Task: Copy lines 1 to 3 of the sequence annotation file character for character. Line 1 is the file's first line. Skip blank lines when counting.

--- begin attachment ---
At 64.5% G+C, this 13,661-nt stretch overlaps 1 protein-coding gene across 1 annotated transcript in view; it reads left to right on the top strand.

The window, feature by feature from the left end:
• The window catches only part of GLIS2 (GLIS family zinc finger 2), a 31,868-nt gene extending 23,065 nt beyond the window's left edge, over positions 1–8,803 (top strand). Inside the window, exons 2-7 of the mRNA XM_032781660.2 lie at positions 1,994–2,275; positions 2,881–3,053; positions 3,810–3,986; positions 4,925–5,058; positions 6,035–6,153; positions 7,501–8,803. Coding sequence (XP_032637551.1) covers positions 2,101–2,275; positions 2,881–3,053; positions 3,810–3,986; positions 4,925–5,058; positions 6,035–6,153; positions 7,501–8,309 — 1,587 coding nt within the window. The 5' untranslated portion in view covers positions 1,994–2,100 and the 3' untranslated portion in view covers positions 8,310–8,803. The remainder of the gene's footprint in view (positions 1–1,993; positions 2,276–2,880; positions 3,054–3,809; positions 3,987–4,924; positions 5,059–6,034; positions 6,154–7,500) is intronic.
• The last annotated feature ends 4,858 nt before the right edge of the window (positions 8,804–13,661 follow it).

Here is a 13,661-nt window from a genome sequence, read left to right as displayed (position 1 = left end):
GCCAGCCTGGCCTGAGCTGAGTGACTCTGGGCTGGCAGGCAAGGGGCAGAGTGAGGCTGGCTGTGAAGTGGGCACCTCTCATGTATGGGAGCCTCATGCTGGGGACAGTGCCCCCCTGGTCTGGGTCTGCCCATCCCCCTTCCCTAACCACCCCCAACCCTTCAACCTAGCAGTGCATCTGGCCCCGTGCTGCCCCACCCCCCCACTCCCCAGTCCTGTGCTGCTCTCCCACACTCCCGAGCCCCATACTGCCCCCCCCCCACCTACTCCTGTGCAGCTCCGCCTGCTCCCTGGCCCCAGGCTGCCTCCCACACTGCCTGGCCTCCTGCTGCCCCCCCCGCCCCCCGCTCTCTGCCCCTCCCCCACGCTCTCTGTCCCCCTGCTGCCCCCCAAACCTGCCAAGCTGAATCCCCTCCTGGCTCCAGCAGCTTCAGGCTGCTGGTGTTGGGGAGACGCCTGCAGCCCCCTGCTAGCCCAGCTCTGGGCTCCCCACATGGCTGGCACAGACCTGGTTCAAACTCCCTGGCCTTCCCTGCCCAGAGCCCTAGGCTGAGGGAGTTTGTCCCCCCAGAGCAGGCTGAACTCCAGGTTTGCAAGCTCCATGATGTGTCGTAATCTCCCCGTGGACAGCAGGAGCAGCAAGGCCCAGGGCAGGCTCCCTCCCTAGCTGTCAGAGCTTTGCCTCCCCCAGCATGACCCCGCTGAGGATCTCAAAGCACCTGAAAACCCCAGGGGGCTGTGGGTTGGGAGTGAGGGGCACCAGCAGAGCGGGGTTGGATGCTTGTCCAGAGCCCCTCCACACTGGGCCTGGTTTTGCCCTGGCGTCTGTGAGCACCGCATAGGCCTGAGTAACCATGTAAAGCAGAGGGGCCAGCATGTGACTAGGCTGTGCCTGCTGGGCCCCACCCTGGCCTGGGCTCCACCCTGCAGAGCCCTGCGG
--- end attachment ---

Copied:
At 64.5% G+C, this 13,661-nt stretch overlaps 1 protein-coding gene across 1 annotated transcript in view; it reads left to right on the top strand.

The window, feature by feature from the left end:
• The window catches only part of GLIS2 (GLIS family zinc finger 2), a 31,868-nt gene extending 23,065 nt beyond the window's left edge, over positions 1–8,803 (top strand). Inside the window, exons 2-7 of the mRNA XM_032781660.2 lie at positions 1,994–2,275; positions 2,881–3,053; positions 3,810–3,986; positions 4,925–5,058; positions 6,035–6,153; positions 7,501–8,803. Coding sequence (XP_032637551.1) covers positions 2,101–2,275; positions 2,881–3,053; positions 3,810–3,986; positions 4,925–5,058; positions 6,035–6,153; positions 7,501–8,309 — 1,587 coding nt within the window. The 5' untranslated portion in view covers positions 1,994–2,100 and the 3' untranslated portion in view covers positions 8,310–8,803. The remainder of the gene's footprint in view (positions 1–1,993; positions 2,276–2,880; positions 3,054–3,809; positions 3,987–4,924; positions 5,059–6,034; positions 6,154–7,500) is intronic.